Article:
Keppel FELS employees stand amongst jackup rigs at their shipyard in Singapore. (File photo: Reuters/Edgar Su)
SINGAPORE: The Government’s intention is to move as “expeditiously as possible” on investigations relating to Keppel Offshore & Marine’s (Keppel O&M) graft scandal and the Attorney-General's Chambers (AGC) has sought assistance for evidence from authorities in other jurisdictions, said Senior Minister of State for Finance and Law Indranee Rajah in Parliament on Monday (Jan 8).
She was responding to questions from Members of Parliament (MPs) about the international bribery scandal that has engulfed the rig-building unit of conglomerate Keppel Corp.
Court documents released by the US Justice Department on Dec 23 said that Keppel O&M "knowingly and wilfully conspired” to pay bribes to Brazilian officials and politicians in exchange for business deals.
The illicit payments, amounting to US$55 million made between 2001 to 2014, helped the company to secure 13 contracts from Brazilian oil firms Petrobas and Sete Brasil.
Ms Indranee noted that given that the case involved several Brazil-based projects dating back to 2001, many of the evidence, including documents and witnesses, are located in different jurisdictions, such as Brazil and the United States.
For investigations in Singapore, the AGC will need these evidences and it has sought assistance, she said.
“AGC has asked for certain information from them and some of its requests are still pending. AGC anticipates that further requests will have to be made as the investigations develop.”
The AGC is also working for a request for mutual legal assistance, said Ms Indranee. This is a procedure whereby one country formally seeks assistance from another to obtain or secure evidence for use in its own investigations and proceedings.
This request will be reviewed and administered by the courts of the foreign countries. How quickly and to what extent will these requests will be processed will depend on the jurisdiction where the request is made, said Ms Indranee.
“Obviously, the intention is to move as expeditiously as possible however as I’ve explained, not all aspects of the investigation are within our control,” she said. “This is not a case when CPIB and AGC are acting alone on a domestic case. This is an international case where many different investigating agencies are involved."
“Only after the investigations are completed, can the AGC properly assess the case and decide on the appropriate response," she added.
Investigations into individuals implicated in the graft scandal are ongoing, said Ms Indranee. "Singapore investigations are conducted at the same time frame as the US and Brazilian investigations, and go back to 2001 when the corrupt acts first took place."
While there is no agreement within the Deferred Prosecution Agreement (DPA) that prevents the disclosure of individuals under investigation, it is "standard practice" in Singapore and many other jurisdictions to not identify individuals under investigation.
“Individuals will be identified if and when charges are preferred in court,” she said.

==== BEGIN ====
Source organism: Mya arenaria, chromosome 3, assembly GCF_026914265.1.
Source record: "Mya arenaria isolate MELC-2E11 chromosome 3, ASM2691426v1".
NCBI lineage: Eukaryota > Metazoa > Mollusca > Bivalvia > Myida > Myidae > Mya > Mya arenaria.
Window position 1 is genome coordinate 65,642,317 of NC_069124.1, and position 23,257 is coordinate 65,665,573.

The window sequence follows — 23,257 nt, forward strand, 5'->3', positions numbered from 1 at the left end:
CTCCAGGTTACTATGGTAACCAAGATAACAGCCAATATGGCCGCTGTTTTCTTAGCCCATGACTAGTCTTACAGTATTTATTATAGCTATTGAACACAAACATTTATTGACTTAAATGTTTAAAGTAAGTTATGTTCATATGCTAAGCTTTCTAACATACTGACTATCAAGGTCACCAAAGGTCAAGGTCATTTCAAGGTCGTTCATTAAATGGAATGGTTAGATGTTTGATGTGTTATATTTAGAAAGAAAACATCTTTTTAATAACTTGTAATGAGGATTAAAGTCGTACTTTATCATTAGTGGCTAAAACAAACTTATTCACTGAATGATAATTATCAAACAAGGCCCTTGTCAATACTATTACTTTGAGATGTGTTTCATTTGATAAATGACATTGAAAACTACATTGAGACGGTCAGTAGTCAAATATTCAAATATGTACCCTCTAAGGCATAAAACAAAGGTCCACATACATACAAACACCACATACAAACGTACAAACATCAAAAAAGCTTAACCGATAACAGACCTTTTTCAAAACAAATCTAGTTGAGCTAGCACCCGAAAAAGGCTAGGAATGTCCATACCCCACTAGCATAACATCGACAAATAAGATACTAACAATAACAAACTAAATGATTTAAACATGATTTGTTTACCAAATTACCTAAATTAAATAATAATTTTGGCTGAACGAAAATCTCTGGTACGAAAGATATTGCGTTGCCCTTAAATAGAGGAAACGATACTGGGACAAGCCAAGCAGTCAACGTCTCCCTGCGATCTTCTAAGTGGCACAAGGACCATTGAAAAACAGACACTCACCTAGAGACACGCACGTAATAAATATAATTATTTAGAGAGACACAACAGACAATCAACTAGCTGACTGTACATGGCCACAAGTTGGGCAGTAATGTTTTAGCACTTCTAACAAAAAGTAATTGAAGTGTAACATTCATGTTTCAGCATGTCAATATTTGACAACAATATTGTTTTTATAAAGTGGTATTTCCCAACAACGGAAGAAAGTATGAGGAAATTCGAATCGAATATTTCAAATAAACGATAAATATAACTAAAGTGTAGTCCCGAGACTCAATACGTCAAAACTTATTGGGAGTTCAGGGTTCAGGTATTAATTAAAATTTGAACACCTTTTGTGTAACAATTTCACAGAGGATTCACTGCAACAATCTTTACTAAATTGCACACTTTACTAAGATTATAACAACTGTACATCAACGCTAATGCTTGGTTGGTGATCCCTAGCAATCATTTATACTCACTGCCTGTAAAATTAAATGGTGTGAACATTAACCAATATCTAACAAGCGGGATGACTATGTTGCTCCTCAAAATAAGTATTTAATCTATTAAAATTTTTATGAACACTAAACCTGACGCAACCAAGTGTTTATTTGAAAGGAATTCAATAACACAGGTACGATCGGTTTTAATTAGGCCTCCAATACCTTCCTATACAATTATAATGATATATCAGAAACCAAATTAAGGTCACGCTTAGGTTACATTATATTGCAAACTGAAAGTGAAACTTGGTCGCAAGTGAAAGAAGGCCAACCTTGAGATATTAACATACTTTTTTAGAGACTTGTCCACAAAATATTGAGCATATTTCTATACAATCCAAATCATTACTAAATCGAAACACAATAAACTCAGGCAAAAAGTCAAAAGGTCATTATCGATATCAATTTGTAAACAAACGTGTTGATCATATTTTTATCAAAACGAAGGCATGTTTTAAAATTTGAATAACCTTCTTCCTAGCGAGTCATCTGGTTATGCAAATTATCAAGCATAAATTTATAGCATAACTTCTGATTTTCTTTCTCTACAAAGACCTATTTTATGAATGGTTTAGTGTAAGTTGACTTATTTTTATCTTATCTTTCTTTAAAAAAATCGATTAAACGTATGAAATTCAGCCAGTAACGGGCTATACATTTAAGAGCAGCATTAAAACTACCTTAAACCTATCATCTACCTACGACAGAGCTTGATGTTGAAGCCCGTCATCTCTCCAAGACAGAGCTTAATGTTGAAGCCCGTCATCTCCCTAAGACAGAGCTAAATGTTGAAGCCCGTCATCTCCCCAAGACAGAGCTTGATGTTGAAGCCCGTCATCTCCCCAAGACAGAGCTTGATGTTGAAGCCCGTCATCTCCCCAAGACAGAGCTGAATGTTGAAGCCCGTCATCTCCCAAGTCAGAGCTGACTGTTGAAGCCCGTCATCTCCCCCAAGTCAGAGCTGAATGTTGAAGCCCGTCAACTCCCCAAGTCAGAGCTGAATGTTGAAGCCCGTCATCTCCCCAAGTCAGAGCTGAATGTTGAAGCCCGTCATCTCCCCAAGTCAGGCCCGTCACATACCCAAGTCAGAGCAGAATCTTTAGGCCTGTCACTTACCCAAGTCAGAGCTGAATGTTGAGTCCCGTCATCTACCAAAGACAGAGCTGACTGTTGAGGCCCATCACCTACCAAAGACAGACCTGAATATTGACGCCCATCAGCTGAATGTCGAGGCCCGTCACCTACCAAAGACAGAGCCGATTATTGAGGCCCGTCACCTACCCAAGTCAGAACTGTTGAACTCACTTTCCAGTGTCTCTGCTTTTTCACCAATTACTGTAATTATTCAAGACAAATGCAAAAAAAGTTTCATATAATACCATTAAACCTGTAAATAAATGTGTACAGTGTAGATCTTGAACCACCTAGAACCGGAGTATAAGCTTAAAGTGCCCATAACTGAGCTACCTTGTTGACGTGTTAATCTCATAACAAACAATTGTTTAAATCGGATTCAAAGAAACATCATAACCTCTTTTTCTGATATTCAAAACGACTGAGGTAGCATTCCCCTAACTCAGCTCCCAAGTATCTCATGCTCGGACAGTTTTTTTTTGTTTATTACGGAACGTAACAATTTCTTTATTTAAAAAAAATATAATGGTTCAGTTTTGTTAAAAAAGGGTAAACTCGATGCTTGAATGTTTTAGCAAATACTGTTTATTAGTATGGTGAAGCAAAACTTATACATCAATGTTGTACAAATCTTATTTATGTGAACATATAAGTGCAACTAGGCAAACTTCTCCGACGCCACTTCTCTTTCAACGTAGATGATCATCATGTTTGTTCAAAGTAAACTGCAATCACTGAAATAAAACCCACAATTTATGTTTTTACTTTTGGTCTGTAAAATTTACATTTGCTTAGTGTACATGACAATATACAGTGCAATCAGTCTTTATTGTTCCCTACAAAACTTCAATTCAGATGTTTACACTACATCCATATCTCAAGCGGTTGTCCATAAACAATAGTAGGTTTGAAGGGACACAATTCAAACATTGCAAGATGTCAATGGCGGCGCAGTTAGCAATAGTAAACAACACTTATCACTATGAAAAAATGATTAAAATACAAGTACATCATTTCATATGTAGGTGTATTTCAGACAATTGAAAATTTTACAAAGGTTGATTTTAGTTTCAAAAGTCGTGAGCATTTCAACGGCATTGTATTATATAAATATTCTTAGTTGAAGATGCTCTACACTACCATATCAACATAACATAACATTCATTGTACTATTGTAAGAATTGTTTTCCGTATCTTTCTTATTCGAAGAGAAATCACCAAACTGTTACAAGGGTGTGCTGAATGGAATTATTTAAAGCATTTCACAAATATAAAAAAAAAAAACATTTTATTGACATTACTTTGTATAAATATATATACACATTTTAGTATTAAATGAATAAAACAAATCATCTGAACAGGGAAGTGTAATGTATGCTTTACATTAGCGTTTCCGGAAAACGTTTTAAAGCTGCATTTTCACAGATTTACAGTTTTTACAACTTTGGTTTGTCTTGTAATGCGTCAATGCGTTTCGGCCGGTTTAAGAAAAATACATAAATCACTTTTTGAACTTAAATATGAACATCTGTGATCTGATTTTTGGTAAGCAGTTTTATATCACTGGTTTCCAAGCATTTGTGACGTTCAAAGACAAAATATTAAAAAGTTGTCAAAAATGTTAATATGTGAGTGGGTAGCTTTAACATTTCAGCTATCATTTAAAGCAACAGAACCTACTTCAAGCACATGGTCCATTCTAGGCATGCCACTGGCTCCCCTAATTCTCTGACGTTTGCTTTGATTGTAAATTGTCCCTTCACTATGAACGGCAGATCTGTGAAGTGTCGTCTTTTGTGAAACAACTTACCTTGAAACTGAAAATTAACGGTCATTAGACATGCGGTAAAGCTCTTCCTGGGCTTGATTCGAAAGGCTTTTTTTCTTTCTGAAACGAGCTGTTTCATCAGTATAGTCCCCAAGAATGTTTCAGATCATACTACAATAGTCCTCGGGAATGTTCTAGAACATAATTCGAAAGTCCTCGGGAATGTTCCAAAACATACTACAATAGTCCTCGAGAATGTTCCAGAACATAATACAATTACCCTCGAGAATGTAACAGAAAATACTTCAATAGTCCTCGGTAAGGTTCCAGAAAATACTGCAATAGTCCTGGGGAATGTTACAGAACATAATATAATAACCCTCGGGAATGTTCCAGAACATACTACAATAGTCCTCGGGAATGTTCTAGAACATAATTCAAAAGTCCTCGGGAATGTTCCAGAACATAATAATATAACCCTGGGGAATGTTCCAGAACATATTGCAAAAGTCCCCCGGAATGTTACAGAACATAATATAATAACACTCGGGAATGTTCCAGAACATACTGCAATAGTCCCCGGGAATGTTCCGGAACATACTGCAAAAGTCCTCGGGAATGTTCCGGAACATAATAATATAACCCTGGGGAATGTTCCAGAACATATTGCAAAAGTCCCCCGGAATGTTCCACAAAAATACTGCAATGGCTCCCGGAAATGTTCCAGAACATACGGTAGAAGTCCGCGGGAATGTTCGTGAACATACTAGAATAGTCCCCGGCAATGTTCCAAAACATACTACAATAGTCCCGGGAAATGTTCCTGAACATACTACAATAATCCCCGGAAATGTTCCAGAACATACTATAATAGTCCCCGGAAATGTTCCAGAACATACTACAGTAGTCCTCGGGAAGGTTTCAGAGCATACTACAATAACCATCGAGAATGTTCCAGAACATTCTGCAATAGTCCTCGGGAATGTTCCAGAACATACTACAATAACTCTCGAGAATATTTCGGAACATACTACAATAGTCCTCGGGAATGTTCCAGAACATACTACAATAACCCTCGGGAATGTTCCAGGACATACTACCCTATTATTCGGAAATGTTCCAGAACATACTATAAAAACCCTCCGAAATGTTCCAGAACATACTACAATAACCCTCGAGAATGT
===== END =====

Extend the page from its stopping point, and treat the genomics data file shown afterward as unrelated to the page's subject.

GLOBAL RESOLUTION ACHIEVES MORE THAN PCA: INDRANEE
Ms Indranee said that authorities in the US, Singapore and Brazil worked with each other to reach an agreed approach on the case of Keppel O&M.
“There was no three-nation plea bargain agreement,” she said in response to a parliamentary question from Aljunied GRC MP Sylvia Lim Ms Lim. “What happened is each jurisdiction acted under its own domestic laws but in coordination with the other two.” Keppel O&M disclosed on Dec 23 that it would pay a hefty penalty of US$422 million (S$567 million) as part of a global resolution with authorities in three countries to resolve bribery charges.
As part of the global resolution, Keppel O&M entered into a Deferred Prosecution Agreement (DPA) with the US Department of Justice (DOJ), and a leniency agreement with Brazil’s Federal Public Ministry.
In Singapore, the public prosecutor directed the Corrupt Practices Investigation Bureau (CPIB) to administer a conditional warning on Keppel O&M.
In reaching this decision, they considered factors such as how Keppel O&M had voluntarily reported internal findings to the CPIB and AGC in September 2016 and cooperated with all 3 jurisdictions in the investigation and resolution process.
A conditional warning allows Singapore to impose on Keppel O&M conditions that are "closely aligned" with the terms of the DPA, said Ms Indranee. This aligned approach allows for a robust resolution to the case, she added.
According to the US court documents, Keppel O&M will pay about US$105.6 million to the US, including a US$4.7 million criminal fine by Keppel O&M USA. Brazil will receive US$211.1 million or 50 per cent of the total criminal penalty, and Singapore will receive US$105.6 million or 25 per cent.
For Singapore, the AGC and CPIB said Keppel O&M has committed to certain undertakings and will pay to Singapore US$52.7 million within 90 days from the date of the conditional warning, and a further US$52.7 million within three years from the date of the conditional warning, less any penalties paid to Brazilian authorities during this period.
Ms Indranee said: "Any penalty or claim that Keppel O&M might be subjected to under the Singapore law would be far less than what the company is now liable for under the coordinated resolution."
"Keppel O&M is also required under the DPA to strengthen internal controls, compliance and anti-corruption programmers."
Therefore, the current resolution "achieves more than what we would be able to do if we had proceeded against the company solely on the Prevention of Corruption Act (PCA)", said Ms Indranee.
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